What André Spicer Reveals about Self-Help
New Zealander André Spicer and Swede Carl Cederström, business-school professors in a field called “organisation studies,” recently set out to chart their progress, count their steps, log their sleep rhythms, tweak their diets, record their negative thoughts – then analyse the data, recalibrate, and repeat, and more, in their recent book, Desperately Seeking Self-Improvement: A Year Inside the Optimisation Movement, a comically committed exploration of current life-hacking wisdom in areas ranging from athletic and intellectual prowess to spirituality, creativity, wealth, and pleasure.
Spicer and Cederström want to understand the lengths to which people will go to transform themselves into superior beings, and to examine the methods that they use, Alexandra Schwartz reports in an article entitled, ‘Improving Ourselves to Death’ for the New Yorker. In their previous book, The Wellness Syndrome, the authors followed health nuts who were determined to meditate and exercise their way to enlightenment.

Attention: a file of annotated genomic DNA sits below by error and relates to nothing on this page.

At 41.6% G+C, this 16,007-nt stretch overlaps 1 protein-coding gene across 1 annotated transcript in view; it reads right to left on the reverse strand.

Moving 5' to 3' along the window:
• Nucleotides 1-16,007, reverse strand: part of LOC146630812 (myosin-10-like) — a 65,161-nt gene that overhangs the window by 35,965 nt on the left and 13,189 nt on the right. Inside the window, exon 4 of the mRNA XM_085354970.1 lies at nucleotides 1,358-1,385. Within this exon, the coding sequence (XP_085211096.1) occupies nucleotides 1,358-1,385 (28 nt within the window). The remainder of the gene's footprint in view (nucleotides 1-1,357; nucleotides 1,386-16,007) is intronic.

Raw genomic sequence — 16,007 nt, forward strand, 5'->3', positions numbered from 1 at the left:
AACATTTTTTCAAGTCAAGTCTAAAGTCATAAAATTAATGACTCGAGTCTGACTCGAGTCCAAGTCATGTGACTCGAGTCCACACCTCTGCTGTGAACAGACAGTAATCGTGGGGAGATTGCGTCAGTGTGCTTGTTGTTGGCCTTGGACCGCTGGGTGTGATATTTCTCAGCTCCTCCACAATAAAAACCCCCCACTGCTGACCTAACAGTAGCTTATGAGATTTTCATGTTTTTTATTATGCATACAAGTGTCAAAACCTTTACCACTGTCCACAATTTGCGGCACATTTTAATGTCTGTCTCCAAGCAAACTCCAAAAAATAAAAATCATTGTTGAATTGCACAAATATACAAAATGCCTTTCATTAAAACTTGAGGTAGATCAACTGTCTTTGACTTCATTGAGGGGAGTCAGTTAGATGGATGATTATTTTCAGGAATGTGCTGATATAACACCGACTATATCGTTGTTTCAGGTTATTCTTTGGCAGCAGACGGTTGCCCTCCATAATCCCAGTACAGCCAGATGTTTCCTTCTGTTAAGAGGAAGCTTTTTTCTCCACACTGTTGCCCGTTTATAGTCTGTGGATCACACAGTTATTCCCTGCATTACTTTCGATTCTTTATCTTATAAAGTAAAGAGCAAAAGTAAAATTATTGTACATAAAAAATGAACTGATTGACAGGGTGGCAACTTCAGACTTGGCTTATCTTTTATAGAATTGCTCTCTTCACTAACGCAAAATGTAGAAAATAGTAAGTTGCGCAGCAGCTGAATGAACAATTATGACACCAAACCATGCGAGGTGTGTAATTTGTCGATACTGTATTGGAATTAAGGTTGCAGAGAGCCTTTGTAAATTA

This time, in the spirit of George Plimpton’s brand of participatory journalism, they’ve become their own test cases, embarking on a year-long programme in which they target a new area of the self to improve each month.
They bulk up at Cross Fit, go on the Master Cleanse liquid diet, try mindfulness and yoga, consult therapists and career coaches, sample prostate vibrators, attempt standup comedy, and attend a masculinity-boosting workshop that involves screaming and weeping naked in the woods.
Even their book’s format – entries of the diary that each keeps to record and reflect on his endeavours – is relevant to their mission, considering that daily journaling is recommended in Tim Ferriss’ Tools of Titans: The Tactics, Routines, and Habits of Billionaires, Icons, and World-Class Performers.
Many of the tasks that Spicer and Cederström assign themselves have a double-dare quality whose cost-benefit value seems questionable, like memorising the first thousand digits of pi during Brain Month in order to improve mental acuity. But others inspire the same niggling whisper of self-doubt as Instagram posts of green juice: Should I be doing that, too?
“In a consumerist society, we are not meant to buy one pair of jeans and then be satisfied,” Spicer and Cederström write, and the same, they think, is true of self-improvement.
We are being sold on the need to upgrade all parts of ourselves, all at once, including parts that we did not previously know needed upgrading.
Spicer is professor of organisational behaviour and the founding director of ETHOS: The Centre for Responsible Enterprise at Cass Business School in London.
Original article by Alexandra Schwartz, The New Yorker, January 15, 2018.
Illustration by Nishant Choksi.